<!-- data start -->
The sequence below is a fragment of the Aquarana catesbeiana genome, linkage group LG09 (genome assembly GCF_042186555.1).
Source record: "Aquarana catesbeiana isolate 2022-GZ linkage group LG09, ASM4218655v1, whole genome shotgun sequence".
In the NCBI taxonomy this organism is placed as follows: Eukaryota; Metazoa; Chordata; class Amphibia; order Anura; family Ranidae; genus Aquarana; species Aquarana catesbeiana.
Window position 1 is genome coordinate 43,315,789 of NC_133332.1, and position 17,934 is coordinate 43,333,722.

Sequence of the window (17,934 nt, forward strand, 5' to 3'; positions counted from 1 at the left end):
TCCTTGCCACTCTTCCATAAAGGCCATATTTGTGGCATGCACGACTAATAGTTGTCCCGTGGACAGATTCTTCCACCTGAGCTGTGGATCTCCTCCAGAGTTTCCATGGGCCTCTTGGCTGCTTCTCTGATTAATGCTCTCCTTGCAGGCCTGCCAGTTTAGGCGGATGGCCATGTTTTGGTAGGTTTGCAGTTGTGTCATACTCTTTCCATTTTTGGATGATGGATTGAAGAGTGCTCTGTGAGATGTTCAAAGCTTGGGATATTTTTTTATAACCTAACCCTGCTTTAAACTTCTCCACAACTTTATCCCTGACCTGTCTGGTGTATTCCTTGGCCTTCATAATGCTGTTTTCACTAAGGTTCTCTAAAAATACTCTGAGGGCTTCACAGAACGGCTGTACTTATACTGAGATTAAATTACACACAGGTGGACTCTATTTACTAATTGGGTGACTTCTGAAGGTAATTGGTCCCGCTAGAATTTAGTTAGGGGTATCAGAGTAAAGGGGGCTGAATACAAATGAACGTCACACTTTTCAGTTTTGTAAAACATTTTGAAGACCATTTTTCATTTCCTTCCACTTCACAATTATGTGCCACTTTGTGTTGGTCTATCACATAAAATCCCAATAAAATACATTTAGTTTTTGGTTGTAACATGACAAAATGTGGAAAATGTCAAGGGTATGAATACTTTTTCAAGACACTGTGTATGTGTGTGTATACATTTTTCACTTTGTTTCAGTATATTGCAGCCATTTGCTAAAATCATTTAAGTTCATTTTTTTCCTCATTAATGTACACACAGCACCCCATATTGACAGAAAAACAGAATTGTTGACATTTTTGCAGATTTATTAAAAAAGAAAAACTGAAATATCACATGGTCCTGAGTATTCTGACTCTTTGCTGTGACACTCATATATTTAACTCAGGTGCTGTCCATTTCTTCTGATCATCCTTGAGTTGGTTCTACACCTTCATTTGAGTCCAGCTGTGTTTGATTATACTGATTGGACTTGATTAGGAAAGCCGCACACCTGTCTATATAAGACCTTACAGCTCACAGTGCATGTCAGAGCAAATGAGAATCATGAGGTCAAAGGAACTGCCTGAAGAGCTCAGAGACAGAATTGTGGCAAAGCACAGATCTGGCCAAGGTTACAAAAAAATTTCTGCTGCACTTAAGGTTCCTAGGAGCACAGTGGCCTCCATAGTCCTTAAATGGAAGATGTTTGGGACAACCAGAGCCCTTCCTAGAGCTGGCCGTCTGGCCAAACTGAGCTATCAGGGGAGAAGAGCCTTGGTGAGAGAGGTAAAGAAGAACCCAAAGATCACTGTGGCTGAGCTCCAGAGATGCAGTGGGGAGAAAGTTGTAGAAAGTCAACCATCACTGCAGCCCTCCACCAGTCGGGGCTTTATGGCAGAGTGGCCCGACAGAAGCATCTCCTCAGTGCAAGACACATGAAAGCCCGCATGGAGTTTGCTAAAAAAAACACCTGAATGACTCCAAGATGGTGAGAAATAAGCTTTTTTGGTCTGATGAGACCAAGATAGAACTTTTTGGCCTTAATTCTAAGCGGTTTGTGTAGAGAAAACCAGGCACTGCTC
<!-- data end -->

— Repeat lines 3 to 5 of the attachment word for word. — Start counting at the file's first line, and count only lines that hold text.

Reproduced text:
In the NCBI taxonomy this organism is placed as follows: Eukaryota; Metazoa; Chordata; class Amphibia; order Anura; family Ranidae; genus Aquarana; species Aquarana catesbeiana.
Window position 1 is genome coordinate 43,315,789 of NC_133332.1, and position 17,934 is coordinate 43,333,722.

Sequence of the window (17,934 nt, forward strand, 5' to 3'; positions counted from 1 at the left end):